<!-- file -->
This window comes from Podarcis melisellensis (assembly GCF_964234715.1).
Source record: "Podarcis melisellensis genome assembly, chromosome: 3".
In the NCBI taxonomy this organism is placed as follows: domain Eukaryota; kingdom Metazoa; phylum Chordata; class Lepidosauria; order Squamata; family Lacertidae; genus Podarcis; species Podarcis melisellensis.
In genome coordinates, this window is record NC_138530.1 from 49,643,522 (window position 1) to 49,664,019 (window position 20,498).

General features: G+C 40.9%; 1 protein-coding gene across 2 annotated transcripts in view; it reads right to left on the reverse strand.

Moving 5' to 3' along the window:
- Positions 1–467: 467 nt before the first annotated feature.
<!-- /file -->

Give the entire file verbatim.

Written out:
This window comes from Podarcis melisellensis (assembly GCF_964234715.1).
Source record: "Podarcis melisellensis genome assembly, chromosome: 3".
In the NCBI taxonomy this organism is placed as follows: domain Eukaryota; kingdom Metazoa; phylum Chordata; class Lepidosauria; order Squamata; family Lacertidae; genus Podarcis; species Podarcis melisellensis.
In genome coordinates, this window is record NC_138530.1 from 49,643,522 (window position 1) to 49,664,019 (window position 20,498).

General features: G+C 40.9%; 1 protein-coding gene across 2 annotated transcripts in view; it reads right to left on the reverse strand.

Moving 5' to 3' along the window:
- Positions 1–467: 467 nt before the first annotated feature.